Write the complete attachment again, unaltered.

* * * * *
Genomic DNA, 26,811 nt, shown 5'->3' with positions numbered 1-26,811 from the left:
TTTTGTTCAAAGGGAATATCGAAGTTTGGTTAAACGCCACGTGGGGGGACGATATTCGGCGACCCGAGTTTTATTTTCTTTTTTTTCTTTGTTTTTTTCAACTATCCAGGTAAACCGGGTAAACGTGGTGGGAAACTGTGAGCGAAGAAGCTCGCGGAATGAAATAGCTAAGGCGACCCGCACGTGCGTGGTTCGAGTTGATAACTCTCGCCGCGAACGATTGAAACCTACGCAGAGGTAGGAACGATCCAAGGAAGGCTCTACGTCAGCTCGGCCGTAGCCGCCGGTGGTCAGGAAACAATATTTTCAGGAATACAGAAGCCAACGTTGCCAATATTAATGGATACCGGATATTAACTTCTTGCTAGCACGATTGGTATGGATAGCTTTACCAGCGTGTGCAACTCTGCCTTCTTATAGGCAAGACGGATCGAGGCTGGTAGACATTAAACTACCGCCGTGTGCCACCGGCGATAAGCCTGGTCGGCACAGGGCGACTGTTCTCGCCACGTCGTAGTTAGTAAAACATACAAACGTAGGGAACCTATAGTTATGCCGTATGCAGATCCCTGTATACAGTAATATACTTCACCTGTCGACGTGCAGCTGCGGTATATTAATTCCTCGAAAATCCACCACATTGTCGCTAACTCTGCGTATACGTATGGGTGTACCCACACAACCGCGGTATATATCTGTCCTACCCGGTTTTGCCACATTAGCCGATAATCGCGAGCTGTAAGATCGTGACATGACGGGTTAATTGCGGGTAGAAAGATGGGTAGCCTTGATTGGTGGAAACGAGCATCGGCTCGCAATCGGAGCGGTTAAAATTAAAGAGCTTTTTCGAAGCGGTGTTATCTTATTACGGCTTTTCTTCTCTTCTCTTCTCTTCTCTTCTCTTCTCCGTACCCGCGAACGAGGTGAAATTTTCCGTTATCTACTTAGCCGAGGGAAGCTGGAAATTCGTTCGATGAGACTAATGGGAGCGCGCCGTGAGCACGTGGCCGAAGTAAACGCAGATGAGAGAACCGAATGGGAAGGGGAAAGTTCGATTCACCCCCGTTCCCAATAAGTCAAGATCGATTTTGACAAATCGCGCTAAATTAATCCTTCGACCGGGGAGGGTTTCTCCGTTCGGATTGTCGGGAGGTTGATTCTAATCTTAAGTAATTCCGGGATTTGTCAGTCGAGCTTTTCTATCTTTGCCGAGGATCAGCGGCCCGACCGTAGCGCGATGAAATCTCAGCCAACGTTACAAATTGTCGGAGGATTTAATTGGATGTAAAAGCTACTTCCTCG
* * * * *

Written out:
Genomic DNA, 26,811 nt, shown 5'->3' with positions numbered 1-26,811 from the left:
TTTTGTTCAAAGGGAATATCGAAGTTTGGTTAAACGCCACGTGGGGGGACGATATTCGGCGACCCGAGTTTTATTTTCTTTTTTTTCTTTGTTTTTTTCAACTATCCAGGTAAACCGGGTAAACGTGGTGGGAAACTGTGAGCGAAGAAGCTCGCGGAATGAAATAGCTAAGGCGACCCGCACGTGCGTGGTTCGAGTTGATAACTCTCGCCGCGAACGATTGAAACCTACGCAGAGGTAGGAACGATCCAAGGAAGGCTCTACGTCAGCTCGGCCGTAGCCGCCGGTGGTCAGGAAACAATATTTTCAGGAATACAGAAGCCAACGTTGCCAATATTAATGGATACCGGATATTAACTTCTTGCTAGCACGATTGGTATGGATAGCTTTACCAGCGTGTGCAACTCTGCCTTCTTATAGGCAAGACGGATCGAGGCTGGTAGACATTAAACTACCGCCGTGTGCCACCGGCGATAAGCCTGGTCGGCACAGGGCGACTGTTCTCGCCACGTCGTAGTTAGTAAAACATACAAACGTAGGGAACCTATAGTTATGCCGTATGCAGATCCCTGTATACAGTAATATACTTCACCTGTCGACGTGCAGCTGCGGTATATTAATTCCTCGAAAATCCACCACATTGTCGCTAACTCTGCGTATACGTATGGGTGTACCCACACAACCGCGGTATATATCTGTCCTACCCGGTTTTGCCACATTAGCCGATAATCGCGAGCTGTAAGATCGTGACATGACGGGTTAATTGCGGGTAGAAAGATGGGTAGCCTTGATTGGTGGAAACGAGCATCGGCTCGCAATCGGAGCGGTTAAAATTAAAGAGCTTTTTCGAAGCGGTGTTATCTTATTACGGCTTTTCTTCTCTTCTCTTCTCTTCTCTTCTCTTCTCCGTACCCGCGAACGAGGTGAAATTTTCCGTTATCTACTTAGCCGAGGGAAGCTGGAAATTCGTTCGATGAGACTAATGGGAGCGCGCCGTGAGCACGTGGCCGAAGTAAACGCAGATGAGAGAACCGAATGGGAAGGGGAAAGTTCGATTCACCCCCGTTCCCAATAAGTCAAGATCGATTTTGACAAATCGCGCTAAATTAATCCTTCGACCGGGGAGGGTTTCTCCGTTCGGATTGTCGGGAGGTTGATTCTAATCTTAAGTAATTCCGGGATTTGTCAGTCGAGCTTTTCTATCTTTGCCGAGGATCAGCGGCCCGACCGTAGCGCGATGAAATCTCAGCCAACGTTACAAATTGTCGGAGGATTTAATTGGATGTAAAAGCTACTTCCTCG